Fool contributor Tim Beyers is a member of the Rule Breakers stock-picking team. He had stock and options positions in Apple and a stock position in Google at the time of publication. Check out Tim's portfolio holdings and Foolish writings, or connect with him on Twitter as @milehighfool. You can also get his insights delivered directly to your RSS reader. The Motley Fool owns shares of Apple, Google, and Microsoft and is also on Twitter as @TheMotleyFool. The Fool's disclosure policy is literally at a loss for words.

Read/Post Comments (3) | Recommend This Article (11)

Comments from our Foolish Readers

Help us keep this a respectfully Foolish area! This is a place for our readers to discuss, debate, and learn more about the Foolish investing topic you read about above. Help us keep it clean and safe. If you believe a comment is abusive or otherwise violates our Fool's Rules, please report it via the Report this Comment Report this Comment icon found on every comment.

  • Report this Comment On October 04, 2010, at 5:06 PM, TigerPack1 wrote:

    Yahoo! is not exactly hurting... They will surpass Google next year in net profit margin, as their reported GAAP earnings and non-GAAP free cash flow are growing nicely, even during a recession. They have almost no liabilities, $4 billion in cash, and plenty of ownership positions in fast growing internet properties worldwide.

    I believe they should monetize the Alibaba stake, which is worth about half of Yahoo's stock market cap by most Wall Street estimates, and invest in more content. Acquiring AOL as a start, but they could own half the "content" on the web and solidify their click ad business leadership position they have as "the" ultimate new age, newspaper/media company on the web, if they cash in the Alibaba stake worth $7-9 billion.

    Stripping out the Alibaba value and cash on the balance sheet, Yahoo! owners at $14 a share are getting about 10% in free cash flow on their money, which should grow 15%-20% yearly the next 5 years, given slow economic growth and some inflation. They are buying back shares at less than 2x tangible book value, returning earnings to shareholders, and compounding future positive returns per remaining ownership unit.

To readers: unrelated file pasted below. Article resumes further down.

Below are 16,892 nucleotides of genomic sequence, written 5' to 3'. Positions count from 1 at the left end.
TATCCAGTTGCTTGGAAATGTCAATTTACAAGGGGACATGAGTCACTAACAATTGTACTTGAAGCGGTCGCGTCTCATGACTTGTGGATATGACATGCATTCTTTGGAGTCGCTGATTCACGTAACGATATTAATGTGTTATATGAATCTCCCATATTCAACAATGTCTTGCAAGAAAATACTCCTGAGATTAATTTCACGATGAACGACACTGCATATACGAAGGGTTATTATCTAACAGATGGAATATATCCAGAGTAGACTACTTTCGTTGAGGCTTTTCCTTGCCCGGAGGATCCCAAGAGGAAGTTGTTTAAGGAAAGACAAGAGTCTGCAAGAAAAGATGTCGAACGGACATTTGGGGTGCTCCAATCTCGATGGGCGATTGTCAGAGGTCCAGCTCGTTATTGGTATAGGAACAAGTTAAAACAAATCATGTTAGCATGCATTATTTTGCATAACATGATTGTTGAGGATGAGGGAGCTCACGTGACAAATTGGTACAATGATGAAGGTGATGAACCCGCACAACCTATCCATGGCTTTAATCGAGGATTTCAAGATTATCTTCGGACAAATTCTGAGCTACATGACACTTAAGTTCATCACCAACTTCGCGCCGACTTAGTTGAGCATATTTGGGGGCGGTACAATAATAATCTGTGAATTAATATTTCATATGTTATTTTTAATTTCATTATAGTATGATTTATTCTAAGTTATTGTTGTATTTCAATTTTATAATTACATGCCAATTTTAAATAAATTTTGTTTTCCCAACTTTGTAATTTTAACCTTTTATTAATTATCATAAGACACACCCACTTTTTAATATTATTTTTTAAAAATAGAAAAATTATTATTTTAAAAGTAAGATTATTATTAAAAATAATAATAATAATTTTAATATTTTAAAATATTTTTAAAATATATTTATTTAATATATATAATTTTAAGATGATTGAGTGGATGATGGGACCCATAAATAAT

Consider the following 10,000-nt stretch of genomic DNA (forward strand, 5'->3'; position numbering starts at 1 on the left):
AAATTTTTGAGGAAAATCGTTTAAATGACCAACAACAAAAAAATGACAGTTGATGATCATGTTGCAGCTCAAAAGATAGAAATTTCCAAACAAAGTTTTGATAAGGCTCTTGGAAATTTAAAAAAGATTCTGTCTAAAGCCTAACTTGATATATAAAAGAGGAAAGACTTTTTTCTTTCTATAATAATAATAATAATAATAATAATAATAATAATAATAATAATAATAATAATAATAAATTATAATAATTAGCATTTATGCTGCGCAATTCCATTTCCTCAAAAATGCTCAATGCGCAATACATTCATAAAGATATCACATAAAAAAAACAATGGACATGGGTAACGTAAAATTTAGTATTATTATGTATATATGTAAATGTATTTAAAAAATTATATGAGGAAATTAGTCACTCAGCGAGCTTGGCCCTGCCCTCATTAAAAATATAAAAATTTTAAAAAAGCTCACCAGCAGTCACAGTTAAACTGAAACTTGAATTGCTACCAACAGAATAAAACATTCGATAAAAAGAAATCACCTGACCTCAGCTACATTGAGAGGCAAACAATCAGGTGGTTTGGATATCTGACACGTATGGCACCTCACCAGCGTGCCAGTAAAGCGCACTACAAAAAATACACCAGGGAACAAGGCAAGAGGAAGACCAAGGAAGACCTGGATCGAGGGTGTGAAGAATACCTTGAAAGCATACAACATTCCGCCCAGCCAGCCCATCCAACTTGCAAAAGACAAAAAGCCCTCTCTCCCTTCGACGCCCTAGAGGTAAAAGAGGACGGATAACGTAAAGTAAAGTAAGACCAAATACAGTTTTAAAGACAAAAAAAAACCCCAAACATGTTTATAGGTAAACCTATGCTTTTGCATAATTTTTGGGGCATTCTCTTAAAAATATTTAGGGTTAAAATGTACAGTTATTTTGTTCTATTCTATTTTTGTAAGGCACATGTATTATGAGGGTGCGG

Yahoo! is a $50 stock in several years for a variety of reasons, if managed properly. Ichan and Soros agree with me, and own large stakes in this company, as do I. I plan on buying considerably more Yahoo! shares if the market dives in October also.

    Yahoo! is very unloved by Wall Street and investors currently, and that is the reason it is so cheap. Stories like this may help to keep Yahoo's stock price low another few weeks. Thank you for the help. My future retirement years, daughter's private school education and wife's shopping sprees owe you one!

    By the way, I expect Microsoft to bid for Yahoo! again before the spring of 2011. I suspect a low-$20 number per share will be the opening salvo.


  • Report this Comment On October 04, 2010, at 5:23 PM, jacobandersen72 wrote:

    i completely disagree with Tim Beyers and obviously analyst Blodget does too. Try to be a bit positive Tim. 600,000,000 members (more than facebook) LOVE YAHOO. LOVE IT. have been using it for 15 years or so. its our home page. its our finance site. its our search and our 2nd search after google. its our email. yep. i have gmail but i prefer to use and do use yahoo.

    yahoo is approaching $1 billion in net income at home in the USA. 1 billion members wont be too far away. you know the deal with CHINA. YAHOO essentially owns CHINA on the internet thru Alibaba and Yahoo Japan. Yahoo India is also making inroads.

    amazing how many people want to bash yahoo. i cant see living in a google world and anyone over 24 years of age knows that facebook is not going to be your email / adult site.

    yahoo wins. see you at $20. be more positive tim and buy a few shares.

    conclusion: downside is limited and upside might even be a double.

    thank you

    ps. i own shares / i am up / i will hold them for a larger gain.

  • Report this Comment On October 05, 2010, at 9:28 AM, CyborgTrader wrote:

    Yahoo is a great property. Like Jacob, it's my home page. I can customize my content layout, I don't have to use my browser's drop down menu for bookmarks; instead I have all my bookmarks organized by category on my homepage. I have stock quotes for easy access, news, sports, and whatever, all laid out "MY WAY"! This is all on one page, thus making it very efficient and I can quickly access to what I need.

    Facebook is good for games and socializing with friends, but otherwise pretty boring. I wouldn't trust sending an important message through FB. Yahoo management like Google, Microsoft, all missed the social network revolution. Yahoo games along with being able to chat real-time without leaving your game is extraordinary, but they didn't capitalize on it.

    Yahoo and Microsoft had social networks before FB was born, but their layouts are lousy and should be integrated into it a "clean" interface.

    Carly, give me a consultant fee and a young team, I can spank FB and send it to be with no dessert.

    Long: Yahoo Calls and trade the stock.